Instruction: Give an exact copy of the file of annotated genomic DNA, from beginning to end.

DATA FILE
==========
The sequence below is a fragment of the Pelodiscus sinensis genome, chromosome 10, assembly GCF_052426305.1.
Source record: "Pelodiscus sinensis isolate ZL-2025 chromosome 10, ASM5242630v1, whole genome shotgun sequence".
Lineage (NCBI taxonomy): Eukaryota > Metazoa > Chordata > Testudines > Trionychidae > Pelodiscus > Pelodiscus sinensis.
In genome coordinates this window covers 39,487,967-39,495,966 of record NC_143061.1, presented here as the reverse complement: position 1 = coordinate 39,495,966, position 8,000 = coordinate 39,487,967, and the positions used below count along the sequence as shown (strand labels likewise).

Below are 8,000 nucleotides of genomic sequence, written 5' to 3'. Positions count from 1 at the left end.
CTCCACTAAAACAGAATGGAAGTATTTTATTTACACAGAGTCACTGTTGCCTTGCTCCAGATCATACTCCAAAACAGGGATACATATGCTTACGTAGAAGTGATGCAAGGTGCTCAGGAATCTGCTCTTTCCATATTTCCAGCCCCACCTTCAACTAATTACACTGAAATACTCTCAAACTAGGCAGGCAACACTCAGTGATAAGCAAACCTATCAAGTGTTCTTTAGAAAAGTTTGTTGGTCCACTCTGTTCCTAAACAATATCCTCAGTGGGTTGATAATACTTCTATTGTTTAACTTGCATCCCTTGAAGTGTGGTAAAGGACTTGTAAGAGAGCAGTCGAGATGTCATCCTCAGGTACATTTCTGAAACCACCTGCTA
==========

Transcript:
The sequence below is a fragment of the Pelodiscus sinensis genome, chromosome 10, assembly GCF_052426305.1.
Source record: "Pelodiscus sinensis isolate ZL-2025 chromosome 10, ASM5242630v1, whole genome shotgun sequence".
Lineage (NCBI taxonomy): Eukaryota > Metazoa > Chordata > Testudines > Trionychidae > Pelodiscus > Pelodiscus sinensis.
In genome coordinates this window covers 39,487,967-39,495,966 of record NC_143061.1, presented here as the reverse complement: position 1 = coordinate 39,495,966, position 8,000 = coordinate 39,487,967, and the positions used below count along the sequence as shown (strand labels likewise).

Below are 8,000 nucleotides of genomic sequence, written 5' to 3'. Positions count from 1 at the left end.
CTCCACTAAAACAGAATGGAAGTATTTTATTTACACAGAGTCACTGTTGCCTTGCTCCAGATCATACTCCAAAACAGGGATACATATGCTTACGTAGAAGTGATGCAAGGTGCTCAGGAATCTGCTCTTTCCATATTTCCAGCCCCACCTTCAACTAATTACACTGAAATACTCTCAAACTAGGCAGGCAACACTCAGTGATAAGCAAACCTATCAAGTGTTCTTTAGAAAAGTTTGTTGGTCCACTCTGTTCCTAAACAATATCCTCAGTGGGTTGATAATACTTCTATTGTTTAACTTGCATCCCTTGAAGTGTGGTAAAGGACTTGTAAGAGAGCAGTCGAGATGTCATCCTCAGGTACATTTCTGAAACCACCTGCTA